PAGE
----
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Rescooped by Paul Westeneng from 21st Century Learning and Teaching
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What It Means To Teach

What It Means To Teach | innovation in learning | Scoop.it

Teaching means…

…to help another person understand.

…to help another person understand why something is worth understanding.

…to help another person responsibly use what they know.

…to artfully connect students and content in authentic contexts.

…to cause change.

…to cognitively agitate.

…that relationships with children are the bedrock for everything else.

…to be able to see individual faces, needs, opportunities, and affections where others see a classroom of students.

…that you should always know the difference between what you taught and what they learned.

…to model curiosity.

…that students will likely never forget you (or that one thing you said, the time you lost your temper, how you made them feel, etc.)

…to know what it actually means to “understand.”

…to create a need for students to reorganize and repack their intellectual baggage.

…to self-critique your own biases, blind spots, and other “broken perceptions”

…to make dozens of crucial decisions on the fly not per day or class but per minute.

…that you’re going to be needed every second of every day in some important way.

…to adjust the timing, general ‘form’, and complexity of a given content so that it seems ‘just in time, just enough, and just for me’ for each student.

…to help students play with complex ideas in pursuit of self-knowledge and personal change.

…to be able to create an awesome lesson plan and unit–and to know when and why to ditch that plan and unit.

…to know the difference between teaching content and teaching thought.

…that you need to know your content well enough to teach any concept, skill, or standard within it 20+ different ways.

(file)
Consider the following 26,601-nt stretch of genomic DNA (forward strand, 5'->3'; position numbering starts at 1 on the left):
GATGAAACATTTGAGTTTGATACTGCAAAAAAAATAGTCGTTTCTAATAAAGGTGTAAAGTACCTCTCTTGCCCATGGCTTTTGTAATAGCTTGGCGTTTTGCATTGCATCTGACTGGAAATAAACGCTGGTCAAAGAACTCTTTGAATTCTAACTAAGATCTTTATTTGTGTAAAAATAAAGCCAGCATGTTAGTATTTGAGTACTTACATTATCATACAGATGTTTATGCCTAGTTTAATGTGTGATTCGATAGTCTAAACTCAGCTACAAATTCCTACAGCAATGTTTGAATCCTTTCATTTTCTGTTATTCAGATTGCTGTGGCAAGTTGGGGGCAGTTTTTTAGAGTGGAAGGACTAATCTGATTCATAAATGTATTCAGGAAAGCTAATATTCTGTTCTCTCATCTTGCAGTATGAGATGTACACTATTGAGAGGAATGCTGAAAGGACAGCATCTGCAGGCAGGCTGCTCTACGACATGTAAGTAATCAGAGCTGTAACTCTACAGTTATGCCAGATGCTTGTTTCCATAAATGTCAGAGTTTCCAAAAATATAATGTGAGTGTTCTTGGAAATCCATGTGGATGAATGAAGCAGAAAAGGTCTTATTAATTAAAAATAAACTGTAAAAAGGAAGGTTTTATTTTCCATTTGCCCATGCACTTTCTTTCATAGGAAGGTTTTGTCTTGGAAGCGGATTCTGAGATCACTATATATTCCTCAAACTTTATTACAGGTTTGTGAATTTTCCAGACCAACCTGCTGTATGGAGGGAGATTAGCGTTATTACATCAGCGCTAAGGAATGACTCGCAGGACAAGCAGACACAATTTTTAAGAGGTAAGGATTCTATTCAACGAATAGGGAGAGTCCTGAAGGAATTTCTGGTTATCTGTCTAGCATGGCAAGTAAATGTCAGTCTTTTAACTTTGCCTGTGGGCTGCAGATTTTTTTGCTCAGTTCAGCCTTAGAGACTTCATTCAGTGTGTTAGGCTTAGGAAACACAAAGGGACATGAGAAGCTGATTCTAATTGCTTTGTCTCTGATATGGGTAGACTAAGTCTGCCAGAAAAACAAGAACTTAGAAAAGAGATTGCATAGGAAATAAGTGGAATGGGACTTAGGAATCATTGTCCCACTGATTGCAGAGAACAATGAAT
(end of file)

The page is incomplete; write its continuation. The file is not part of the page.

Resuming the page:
…that you’re going to work closely with people that will think differently than you, and learning to bridge those gaps with diplomacy could make or break your happiness

…to help students transfer understanding of academic content to authentic circumstances.

…to accept certain failure.

…to be a lifelong learner yourself.

…to disrupt social imbalances, inequities, and knowledge and skill gaps

…to confront your own weaknesses (technology, pedagogy, content, collaboration, organization, communication, etc.)

…to really, truly change the world (for the better or the worse).

…that you’re going to need a lot of help from everyone.

…to operate under unclear terms for success.

…to explain, model, and connect.

…to change, change, change.

…that in terms of sheer mathematical probability, you’re not going to be teaching for more than five years (if you’ve already passed that, congratulations!)

…that your ‘comfort zone’ no longer matters.

…your teaching program probably didn’t prepare you well (e.g., your ability to empathize and engage and design are more important than anything else you learned in said program).

…to practice humility.


Via Miloš Bajčetić, Ines Bieler, Gust MEES
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Arizona State University, Claire McLaughlin's curator insight, December 29, 2015 12:23 PM

For teachers everywhere, no matter who your students are and what the subject is, you really do make a difference (even though it may not seem that way on some days).  All the best to you in the upcoming year!